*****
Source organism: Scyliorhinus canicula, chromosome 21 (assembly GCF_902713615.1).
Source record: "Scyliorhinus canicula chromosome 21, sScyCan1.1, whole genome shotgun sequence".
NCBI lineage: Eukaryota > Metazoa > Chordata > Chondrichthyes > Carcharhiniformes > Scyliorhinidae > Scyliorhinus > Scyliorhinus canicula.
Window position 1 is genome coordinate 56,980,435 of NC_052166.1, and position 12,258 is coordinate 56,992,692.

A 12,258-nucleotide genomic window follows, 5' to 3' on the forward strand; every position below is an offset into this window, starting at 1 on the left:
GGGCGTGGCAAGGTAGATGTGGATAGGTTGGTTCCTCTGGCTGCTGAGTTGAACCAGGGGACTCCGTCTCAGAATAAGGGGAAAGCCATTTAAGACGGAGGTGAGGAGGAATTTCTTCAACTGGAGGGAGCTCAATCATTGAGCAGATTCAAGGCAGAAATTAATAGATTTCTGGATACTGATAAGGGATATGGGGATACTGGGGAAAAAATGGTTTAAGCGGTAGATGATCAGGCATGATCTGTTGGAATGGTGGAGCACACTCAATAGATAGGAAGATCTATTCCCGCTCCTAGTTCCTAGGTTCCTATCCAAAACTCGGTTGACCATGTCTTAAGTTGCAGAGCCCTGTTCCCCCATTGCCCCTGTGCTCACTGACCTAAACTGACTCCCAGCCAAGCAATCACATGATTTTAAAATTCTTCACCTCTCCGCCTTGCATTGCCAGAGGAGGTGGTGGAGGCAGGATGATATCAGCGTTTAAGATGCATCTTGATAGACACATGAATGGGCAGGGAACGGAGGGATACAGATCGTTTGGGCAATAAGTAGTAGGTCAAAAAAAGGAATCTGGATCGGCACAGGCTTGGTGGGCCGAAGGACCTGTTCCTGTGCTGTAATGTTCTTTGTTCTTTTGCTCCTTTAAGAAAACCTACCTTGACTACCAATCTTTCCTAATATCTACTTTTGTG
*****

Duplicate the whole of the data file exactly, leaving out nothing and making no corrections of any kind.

Source organism: Scyliorhinus canicula, chromosome 21 (assembly GCF_902713615.1).
Source record: "Scyliorhinus canicula chromosome 21, sScyCan1.1, whole genome shotgun sequence".
NCBI lineage: Eukaryota > Metazoa > Chordata > Chondrichthyes > Carcharhiniformes > Scyliorhinidae > Scyliorhinus > Scyliorhinus canicula.
Window position 1 is genome coordinate 56,980,435 of NC_052166.1, and position 12,258 is coordinate 56,992,692.

A 12,258-nucleotide genomic window follows, 5' to 3' on the forward strand; every position below is an offset into this window, starting at 1 on the left:
GGGCGTGGCAAGGTAGATGTGGATAGGTTGGTTCCTCTGGCTGCTGAGTTGAACCAGGGGACTCCGTCTCAGAATAAGGGGAAAGCCATTTAAGACGGAGGTGAGGAGGAATTTCTTCAACTGGAGGGAGCTCAATCATTGAGCAGATTCAAGGCAGAAATTAATAGATTTCTGGATACTGATAAGGGATATGGGGATACTGGGGAAAAAATGGTTTAAGCGGTAGATGATCAGGCATGATCTGTTGGAATGGTGGAGCACACTCAATAGATAGGAAGATCTATTCCCGCTCCTAGTTCCTAGGTTCCTATCCAAAACTCGGTTGACCATGTCTTAAGTTGCAGAGCCCTGTTCCCCCATTGCCCCTGTGCTCACTGACCTAAACTGACTCCCAGCCAAGCAATCACATGATTTTAAAATTCTTCACCTCTCCGCCTTGCATTGCCAGAGGAGGTGGTGGAGGCAGGATGATATCAGCGTTTAAGATGCATCTTGATAGACACATGAATGGGCAGGGAACGGAGGGATACAGATCGTTTGGGCAATAAGTAGTAGGTCAAAAAAAGGAATCTGGATCGGCACAGGCTTGGTGGGCCGAAGGACCTGTTCCTGTGCTGTAATGTTCTTTGTTCTTTTGCTCCTTTAAGAAAACCTACCTTGACTACCAATCTTTCCTAATATCTACTTTTGTG